Both CFS decisions represent an important achievement for the IPC working group on agrarian reform and territory. It does make a difference if social movements and other civil society organizations can discuss on equal footing with their governments. The World Bank and other UN agencies cannot continue promoting RAI and thereby legitimizing large-scale land acquisition. Undoubtedly, RAI received a serious damper. An inclusive discussion about how to regulate all investments pertaining to land, including provisions on extra-territorial obligations of states to regulate and make private companies accountable for their operations abroad is certainly at the order of the day. In this point we might not be in agreement with the countries which blocked RAI in the CFS discussions. More generally, we expect that the CFS will address in its discussions next year the following key question : What types of agricultural investment are needed to support agro-ecological food and agricultural production with due attention to all different types of food producers (indigenous peoples, nomadic pastoralists, artisanal fisherfolk and peasants), taking into particular considerationneeds of women and youth.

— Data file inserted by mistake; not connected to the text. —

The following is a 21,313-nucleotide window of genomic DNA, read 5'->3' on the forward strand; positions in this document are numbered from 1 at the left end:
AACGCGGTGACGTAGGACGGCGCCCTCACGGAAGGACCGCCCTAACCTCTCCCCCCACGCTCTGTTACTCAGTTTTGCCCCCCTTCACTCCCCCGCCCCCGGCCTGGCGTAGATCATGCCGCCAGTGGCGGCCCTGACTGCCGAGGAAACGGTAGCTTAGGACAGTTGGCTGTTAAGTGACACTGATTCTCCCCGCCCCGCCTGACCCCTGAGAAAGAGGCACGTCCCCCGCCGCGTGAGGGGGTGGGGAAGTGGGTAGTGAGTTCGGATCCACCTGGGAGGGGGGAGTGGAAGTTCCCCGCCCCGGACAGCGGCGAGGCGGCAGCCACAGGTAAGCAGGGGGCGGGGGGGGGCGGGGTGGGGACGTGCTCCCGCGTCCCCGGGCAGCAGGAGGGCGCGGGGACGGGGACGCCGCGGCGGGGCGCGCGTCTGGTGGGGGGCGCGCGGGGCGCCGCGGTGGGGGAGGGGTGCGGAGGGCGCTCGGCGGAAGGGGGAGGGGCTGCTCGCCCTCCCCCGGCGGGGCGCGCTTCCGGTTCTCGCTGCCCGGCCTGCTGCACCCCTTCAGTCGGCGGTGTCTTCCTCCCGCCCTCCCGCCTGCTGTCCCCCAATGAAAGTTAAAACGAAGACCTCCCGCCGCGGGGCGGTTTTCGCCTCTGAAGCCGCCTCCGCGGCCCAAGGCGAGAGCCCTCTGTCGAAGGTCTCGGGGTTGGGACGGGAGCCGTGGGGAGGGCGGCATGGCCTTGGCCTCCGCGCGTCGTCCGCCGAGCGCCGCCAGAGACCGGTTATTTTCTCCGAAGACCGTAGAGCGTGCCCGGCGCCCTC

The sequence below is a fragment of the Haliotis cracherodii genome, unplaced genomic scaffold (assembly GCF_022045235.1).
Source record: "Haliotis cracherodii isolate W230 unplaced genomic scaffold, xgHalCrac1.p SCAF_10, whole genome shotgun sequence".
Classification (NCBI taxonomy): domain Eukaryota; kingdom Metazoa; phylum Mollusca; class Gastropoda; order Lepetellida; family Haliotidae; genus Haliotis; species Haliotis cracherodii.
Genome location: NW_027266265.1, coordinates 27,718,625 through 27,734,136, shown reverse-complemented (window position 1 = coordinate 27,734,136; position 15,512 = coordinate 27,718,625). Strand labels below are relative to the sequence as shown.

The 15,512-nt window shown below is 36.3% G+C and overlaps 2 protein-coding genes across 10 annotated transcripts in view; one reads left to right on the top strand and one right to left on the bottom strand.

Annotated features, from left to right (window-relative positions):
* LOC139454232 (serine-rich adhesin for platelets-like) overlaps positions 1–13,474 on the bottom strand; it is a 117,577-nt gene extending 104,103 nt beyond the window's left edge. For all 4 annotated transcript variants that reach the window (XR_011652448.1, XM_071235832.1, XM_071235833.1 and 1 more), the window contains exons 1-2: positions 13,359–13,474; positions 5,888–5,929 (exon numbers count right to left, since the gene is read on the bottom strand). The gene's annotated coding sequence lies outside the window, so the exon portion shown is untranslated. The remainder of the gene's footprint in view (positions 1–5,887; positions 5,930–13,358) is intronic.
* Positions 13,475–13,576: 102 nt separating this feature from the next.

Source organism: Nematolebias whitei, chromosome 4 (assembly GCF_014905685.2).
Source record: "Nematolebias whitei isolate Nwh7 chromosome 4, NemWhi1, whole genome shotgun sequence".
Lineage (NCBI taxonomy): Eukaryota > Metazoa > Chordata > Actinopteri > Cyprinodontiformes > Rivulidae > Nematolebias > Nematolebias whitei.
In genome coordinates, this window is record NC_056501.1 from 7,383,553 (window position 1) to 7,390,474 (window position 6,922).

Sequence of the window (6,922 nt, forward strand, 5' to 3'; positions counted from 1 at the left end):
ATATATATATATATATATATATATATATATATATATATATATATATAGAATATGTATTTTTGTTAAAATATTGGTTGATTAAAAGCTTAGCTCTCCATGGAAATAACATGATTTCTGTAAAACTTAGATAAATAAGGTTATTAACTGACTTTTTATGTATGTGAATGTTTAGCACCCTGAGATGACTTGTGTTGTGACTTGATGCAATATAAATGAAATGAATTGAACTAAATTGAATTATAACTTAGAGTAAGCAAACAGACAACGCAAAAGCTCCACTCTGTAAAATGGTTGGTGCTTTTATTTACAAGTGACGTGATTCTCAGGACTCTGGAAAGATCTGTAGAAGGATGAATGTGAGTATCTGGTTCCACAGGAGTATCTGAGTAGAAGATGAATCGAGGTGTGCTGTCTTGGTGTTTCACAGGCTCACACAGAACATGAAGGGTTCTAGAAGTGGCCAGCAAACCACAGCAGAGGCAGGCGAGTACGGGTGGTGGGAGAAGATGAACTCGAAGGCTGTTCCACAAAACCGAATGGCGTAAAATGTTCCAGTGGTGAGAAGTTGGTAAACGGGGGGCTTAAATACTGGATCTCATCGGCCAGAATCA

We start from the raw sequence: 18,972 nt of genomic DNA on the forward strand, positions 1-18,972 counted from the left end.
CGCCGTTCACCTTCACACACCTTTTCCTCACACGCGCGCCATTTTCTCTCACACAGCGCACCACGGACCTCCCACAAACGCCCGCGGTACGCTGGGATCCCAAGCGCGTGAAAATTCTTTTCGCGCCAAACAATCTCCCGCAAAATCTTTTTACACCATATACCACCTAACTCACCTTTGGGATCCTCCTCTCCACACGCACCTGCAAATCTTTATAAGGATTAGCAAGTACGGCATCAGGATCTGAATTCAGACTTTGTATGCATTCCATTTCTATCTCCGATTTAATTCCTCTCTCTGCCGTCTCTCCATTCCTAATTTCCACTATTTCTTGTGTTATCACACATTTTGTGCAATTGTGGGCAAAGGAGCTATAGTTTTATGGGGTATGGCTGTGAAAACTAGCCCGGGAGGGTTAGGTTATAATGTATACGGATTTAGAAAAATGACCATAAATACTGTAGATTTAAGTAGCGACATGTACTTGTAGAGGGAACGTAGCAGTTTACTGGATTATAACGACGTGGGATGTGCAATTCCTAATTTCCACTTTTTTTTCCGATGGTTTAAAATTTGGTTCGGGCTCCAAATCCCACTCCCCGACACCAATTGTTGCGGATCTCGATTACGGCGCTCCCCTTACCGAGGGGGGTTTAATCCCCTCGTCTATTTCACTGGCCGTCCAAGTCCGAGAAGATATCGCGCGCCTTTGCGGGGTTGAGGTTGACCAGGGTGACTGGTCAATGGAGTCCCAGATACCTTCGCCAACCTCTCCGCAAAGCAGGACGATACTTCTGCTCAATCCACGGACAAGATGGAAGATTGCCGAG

On the other hand, we look forward to a serious process of negotiations concerning the FAO Guidelines so that they can command strong legitimacy, support, and political will to guarantee the effective protection and realization of the rights to land and natural resources of women, youth, Indigenous Peoples, nomadic pastoralists, peasants, fisherfolks and traditional communities. The FAO Guidelines can become an important instrument to combat land grabbing, but it is by far not the only one which is necessary to prevent land grabbing. Other initiatives such as mandatory and strict state regulation of investors in several policy fields like financial markets, investment, agriculture and trade policies also need to be developed.

In the meantime, while finalising these processes, we reiterate our call for a moratorium on large-scale land acquisitions (lease and purchase) by private companies given the urgency of the problems of dispossession, evictions, and displacement arising from large-scale private investment. We also commit ourselves to support the local communities´ resistance against land grabbing and to build strong alliances in order to keep the land in the hands of peasants, indigenous peoples, fisherfolks, nomadic pastoralists and traditional communities.
Original source: FIAN
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1 Comments


  1. FJ Unger, Naga Foundation
    09 Feb 2011

    Restoration of degraded lands holds the key to resolving many of the issues adressed above. www.nagafoundation.org As it now reads there's plenty of talk but little action. Keeping organizations and so called experts occupied and writing lenghty reports certainly explains where most of the cost are incurred and money is spend. Question is to what end.